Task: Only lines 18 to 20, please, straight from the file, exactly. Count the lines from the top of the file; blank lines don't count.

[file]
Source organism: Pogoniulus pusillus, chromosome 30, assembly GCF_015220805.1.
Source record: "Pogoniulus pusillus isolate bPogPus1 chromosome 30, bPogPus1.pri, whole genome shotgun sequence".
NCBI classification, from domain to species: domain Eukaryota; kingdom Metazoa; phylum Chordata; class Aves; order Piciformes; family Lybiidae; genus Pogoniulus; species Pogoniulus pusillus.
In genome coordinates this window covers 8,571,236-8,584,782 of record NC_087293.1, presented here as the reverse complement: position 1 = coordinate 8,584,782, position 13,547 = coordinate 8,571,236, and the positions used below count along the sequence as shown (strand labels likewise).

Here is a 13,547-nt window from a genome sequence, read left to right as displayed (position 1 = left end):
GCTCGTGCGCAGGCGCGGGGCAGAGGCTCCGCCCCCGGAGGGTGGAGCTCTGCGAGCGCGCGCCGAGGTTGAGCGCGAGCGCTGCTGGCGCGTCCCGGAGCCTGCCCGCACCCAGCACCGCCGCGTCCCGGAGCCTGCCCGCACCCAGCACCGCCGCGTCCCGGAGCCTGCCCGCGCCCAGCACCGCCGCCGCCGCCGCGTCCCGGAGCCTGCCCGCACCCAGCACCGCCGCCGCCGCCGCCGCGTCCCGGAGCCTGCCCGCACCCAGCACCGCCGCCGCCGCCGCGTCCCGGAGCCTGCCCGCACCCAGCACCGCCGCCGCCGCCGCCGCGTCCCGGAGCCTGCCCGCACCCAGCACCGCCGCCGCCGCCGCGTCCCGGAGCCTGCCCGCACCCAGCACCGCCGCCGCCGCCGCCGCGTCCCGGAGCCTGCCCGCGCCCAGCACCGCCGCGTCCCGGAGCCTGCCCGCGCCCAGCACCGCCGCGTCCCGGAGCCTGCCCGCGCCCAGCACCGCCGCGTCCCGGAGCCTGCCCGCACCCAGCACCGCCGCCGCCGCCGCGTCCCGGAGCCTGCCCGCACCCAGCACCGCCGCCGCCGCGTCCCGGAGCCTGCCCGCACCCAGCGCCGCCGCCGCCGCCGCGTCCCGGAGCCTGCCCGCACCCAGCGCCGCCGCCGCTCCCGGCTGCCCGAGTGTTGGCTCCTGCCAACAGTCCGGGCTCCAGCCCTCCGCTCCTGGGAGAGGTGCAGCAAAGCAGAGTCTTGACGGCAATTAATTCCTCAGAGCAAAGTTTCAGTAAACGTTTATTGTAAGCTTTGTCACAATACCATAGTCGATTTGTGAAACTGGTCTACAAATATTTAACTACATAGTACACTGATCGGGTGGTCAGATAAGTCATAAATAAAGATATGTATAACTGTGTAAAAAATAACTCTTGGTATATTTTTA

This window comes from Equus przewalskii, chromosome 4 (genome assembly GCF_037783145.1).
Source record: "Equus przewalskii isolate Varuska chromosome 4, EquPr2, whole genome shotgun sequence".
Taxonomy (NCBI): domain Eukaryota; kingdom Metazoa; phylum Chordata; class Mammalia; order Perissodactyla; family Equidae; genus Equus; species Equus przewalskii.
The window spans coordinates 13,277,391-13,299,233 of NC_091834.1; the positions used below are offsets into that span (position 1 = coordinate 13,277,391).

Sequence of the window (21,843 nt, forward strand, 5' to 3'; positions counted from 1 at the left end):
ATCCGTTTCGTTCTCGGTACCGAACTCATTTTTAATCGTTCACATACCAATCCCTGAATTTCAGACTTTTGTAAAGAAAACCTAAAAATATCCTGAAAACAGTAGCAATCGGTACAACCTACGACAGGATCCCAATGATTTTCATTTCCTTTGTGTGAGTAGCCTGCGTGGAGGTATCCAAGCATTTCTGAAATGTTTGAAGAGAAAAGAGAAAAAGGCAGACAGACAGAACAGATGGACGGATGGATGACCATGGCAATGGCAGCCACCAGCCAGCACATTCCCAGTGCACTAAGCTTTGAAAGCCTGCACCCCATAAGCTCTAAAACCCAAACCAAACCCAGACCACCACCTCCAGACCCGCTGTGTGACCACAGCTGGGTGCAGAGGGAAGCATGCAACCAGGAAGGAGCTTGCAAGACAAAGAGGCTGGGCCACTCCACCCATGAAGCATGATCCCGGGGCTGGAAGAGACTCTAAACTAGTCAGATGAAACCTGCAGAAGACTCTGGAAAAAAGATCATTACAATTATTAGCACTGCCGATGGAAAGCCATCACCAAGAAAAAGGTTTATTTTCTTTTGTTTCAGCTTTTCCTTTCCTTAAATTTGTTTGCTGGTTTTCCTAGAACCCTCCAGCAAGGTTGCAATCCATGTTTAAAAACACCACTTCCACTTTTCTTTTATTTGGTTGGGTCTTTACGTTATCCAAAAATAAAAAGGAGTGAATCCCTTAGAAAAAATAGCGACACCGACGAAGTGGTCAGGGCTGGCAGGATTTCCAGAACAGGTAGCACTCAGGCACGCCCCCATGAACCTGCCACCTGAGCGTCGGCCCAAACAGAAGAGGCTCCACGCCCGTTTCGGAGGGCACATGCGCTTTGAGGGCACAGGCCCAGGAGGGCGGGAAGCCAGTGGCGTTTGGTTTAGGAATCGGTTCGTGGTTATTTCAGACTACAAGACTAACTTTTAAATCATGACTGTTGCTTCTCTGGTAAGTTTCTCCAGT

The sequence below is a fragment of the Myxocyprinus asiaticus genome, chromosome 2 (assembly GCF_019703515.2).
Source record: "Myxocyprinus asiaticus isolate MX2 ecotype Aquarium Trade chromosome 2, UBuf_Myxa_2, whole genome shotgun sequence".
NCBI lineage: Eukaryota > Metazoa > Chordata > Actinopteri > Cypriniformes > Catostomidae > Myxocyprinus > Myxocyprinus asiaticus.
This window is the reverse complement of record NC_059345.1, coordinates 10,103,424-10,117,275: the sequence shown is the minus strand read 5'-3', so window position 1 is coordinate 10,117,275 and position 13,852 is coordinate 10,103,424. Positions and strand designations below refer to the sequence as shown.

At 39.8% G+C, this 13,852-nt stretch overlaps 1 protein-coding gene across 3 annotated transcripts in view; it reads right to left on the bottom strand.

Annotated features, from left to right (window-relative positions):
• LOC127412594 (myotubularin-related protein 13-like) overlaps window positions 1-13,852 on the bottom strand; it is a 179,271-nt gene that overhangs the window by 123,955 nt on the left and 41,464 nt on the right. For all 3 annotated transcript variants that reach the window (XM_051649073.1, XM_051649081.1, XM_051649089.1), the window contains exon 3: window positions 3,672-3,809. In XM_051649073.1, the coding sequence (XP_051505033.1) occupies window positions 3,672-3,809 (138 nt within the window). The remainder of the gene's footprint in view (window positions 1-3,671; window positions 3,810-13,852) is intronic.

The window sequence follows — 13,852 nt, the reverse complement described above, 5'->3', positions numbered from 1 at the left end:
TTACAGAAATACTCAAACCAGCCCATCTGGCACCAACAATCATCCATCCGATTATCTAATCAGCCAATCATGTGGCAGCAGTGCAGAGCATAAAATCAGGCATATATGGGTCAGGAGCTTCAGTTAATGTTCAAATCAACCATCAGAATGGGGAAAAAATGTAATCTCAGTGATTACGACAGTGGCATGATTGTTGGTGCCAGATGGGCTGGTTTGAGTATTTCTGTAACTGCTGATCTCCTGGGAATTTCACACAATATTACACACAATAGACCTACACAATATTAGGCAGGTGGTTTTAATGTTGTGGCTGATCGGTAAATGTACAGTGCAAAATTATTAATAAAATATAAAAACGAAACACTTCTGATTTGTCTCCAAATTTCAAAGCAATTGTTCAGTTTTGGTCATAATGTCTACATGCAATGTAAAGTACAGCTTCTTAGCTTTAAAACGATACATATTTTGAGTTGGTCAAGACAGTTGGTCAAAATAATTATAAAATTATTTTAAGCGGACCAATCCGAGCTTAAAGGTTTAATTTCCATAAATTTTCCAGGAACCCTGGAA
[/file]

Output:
Annotated features, from left to right (window-relative positions):
• LOC127412594 (myotubularin-related protein 13-like) overlaps window positions 1-13,852 on the bottom strand; it is a 179,271-nt gene that overhangs the window by 123,955 nt on the left and 41,464 nt on the right. For all 3 annotated transcript variants that reach the window (XM_051649073.1, XM_051649081.1, XM_051649089.1), the window contains exon 3: window positions 3,672-3,809. In XM_051649073.1, the coding sequence (XP_051505033.1) occupies window positions 3,672-3,809 (138 nt within the window). The remainder of the gene's footprint in view (window positions 1-3,671; window positions 3,810-13,852) is intronic.

The window sequence follows — 13,852 nt, the reverse complement described above, 5'->3', positions numbered from 1 at the left end: